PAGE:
The influence of patient-related factors and the position of the acetabular component on the rate of dislocation after total hip replacement.
The senior one of us performed 438 primary and 181 revision total hip arthroplasties with use of so-called modern prostheses between July 1983 and January 1994. Fifty-three patients, who had had forty-seven primary procedures and twelve revisions, either died or were lost to follow-up less than two years after the operation and were excluded from the study. The results for the remaining 446 patients (391 primary procedures and 169 revisions) were analyzed to determine the influence of patient-related and operative factors and the position of the acetabular component on the rate of dislocation. Dislocation occurred after thirty-two (6 per cent) of the 560 total hip arthroplasties: seventeen (4 per cent) of the 391 primary procedures and fifteen (9 per cent) of the 169 revisions (p = 0.046). There was no relationship between the variables of age, gender, obesity, or preoperative diagnosis and dislocation after either primary or revision arthroplasty. Seven (23 per cent) of the thirty arthroplasties in the patients who had a history of excessive intake of alcoholic beverages (more than 2.1 liters [seventy-two ounces] of beer or more than 0.2 liter [six ounces] of other alcoholic beverages a day) were followed by a dislocation compared with twenty-five (5 per cent) of the 530 arthroplasties in the patients who did not have such a history. This difference was significant for the patients who had had a revision arthroplasty (p = 0.00005), but with the numbers available we could not detect a difference for those who had had a primary arthroplasty (p = 0.264). Radiographic analysis was performed for thirty-two hips that had dislocated and thirty-two that had not (seventeen primary procedures and fifteen revisions in each group), matched exactly according to the type of prosthesis and the operative approach (but not age). We detected no association between either the version or the abduction angle of the acetabular component (within the range of 39 to 56 degrees for the primary prostheses and 38 to 57 degrees for the revision prostheses) and the risk of dislocation. Thirty of the thirty-two hips in each group had an abduction angle of the acetabular component that was in the so-called safe range of 30 to 50 degrees.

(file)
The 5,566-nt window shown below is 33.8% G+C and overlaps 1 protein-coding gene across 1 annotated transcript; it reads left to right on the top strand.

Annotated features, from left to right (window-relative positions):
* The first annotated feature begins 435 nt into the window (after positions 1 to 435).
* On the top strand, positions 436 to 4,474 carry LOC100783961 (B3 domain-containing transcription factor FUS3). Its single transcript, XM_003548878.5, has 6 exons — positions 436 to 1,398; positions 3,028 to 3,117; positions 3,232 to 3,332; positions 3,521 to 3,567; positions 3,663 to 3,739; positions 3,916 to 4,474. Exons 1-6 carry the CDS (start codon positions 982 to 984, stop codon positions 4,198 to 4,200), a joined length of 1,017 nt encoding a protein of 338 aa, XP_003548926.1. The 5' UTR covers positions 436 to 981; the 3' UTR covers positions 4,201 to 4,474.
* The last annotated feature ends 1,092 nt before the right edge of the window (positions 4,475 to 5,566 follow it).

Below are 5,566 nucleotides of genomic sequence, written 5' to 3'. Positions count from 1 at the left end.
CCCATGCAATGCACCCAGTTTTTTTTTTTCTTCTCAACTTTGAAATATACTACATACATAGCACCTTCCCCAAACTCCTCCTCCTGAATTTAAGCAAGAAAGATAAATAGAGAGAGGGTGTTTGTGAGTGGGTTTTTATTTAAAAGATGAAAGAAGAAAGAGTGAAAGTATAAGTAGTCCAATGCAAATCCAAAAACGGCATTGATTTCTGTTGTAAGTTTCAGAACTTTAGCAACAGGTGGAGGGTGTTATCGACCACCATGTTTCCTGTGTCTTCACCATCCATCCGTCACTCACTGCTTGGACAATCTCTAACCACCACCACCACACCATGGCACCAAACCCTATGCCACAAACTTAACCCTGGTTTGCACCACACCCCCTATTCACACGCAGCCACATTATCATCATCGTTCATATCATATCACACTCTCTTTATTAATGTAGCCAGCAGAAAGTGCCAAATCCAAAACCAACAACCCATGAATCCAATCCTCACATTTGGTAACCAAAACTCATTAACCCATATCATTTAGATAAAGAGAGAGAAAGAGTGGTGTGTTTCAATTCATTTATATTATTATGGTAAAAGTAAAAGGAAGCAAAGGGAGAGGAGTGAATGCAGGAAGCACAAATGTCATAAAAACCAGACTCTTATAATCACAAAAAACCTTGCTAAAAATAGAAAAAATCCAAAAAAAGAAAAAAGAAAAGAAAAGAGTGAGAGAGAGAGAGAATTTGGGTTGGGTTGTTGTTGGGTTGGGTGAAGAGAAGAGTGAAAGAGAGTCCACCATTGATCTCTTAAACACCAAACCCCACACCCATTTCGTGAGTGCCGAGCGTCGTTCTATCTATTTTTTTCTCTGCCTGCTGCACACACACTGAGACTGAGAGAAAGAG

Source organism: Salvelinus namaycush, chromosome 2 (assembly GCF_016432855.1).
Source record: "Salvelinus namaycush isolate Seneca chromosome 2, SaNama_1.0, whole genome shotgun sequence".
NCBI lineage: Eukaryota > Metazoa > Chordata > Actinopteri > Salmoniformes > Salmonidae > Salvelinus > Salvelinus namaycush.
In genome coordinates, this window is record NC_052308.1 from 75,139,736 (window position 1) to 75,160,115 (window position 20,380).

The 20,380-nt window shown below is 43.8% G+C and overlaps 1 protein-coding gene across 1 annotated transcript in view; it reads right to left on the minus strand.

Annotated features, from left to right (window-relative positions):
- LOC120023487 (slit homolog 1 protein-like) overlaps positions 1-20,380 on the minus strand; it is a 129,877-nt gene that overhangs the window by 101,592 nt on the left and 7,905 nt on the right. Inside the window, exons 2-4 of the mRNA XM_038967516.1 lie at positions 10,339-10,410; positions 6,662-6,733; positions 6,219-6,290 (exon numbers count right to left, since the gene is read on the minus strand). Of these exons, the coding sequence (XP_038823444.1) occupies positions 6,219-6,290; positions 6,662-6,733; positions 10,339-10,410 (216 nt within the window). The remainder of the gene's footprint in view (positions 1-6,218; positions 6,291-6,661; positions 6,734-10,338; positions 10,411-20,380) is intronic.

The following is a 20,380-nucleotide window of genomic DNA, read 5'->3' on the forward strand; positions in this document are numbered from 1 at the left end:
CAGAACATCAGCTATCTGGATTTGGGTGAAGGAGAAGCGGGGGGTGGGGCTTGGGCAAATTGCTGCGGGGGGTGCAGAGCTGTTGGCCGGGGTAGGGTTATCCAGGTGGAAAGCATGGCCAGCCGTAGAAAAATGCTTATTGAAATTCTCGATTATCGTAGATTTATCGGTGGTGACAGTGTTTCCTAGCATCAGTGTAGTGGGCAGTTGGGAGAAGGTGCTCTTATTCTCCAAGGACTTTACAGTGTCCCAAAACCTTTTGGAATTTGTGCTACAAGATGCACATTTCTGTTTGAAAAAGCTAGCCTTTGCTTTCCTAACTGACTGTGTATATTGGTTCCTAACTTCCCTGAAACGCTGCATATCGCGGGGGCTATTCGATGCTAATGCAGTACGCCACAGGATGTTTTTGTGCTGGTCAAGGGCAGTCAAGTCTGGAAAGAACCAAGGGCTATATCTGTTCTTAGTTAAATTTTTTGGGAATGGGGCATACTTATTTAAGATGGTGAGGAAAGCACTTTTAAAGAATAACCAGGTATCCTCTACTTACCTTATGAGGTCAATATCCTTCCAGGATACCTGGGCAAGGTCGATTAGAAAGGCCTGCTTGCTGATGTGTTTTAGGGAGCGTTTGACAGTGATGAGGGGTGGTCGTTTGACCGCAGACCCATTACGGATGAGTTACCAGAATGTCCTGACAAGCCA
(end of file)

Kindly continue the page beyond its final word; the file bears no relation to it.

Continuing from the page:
Paterno, SA; Lachiewicz, PF; Kelley, SS
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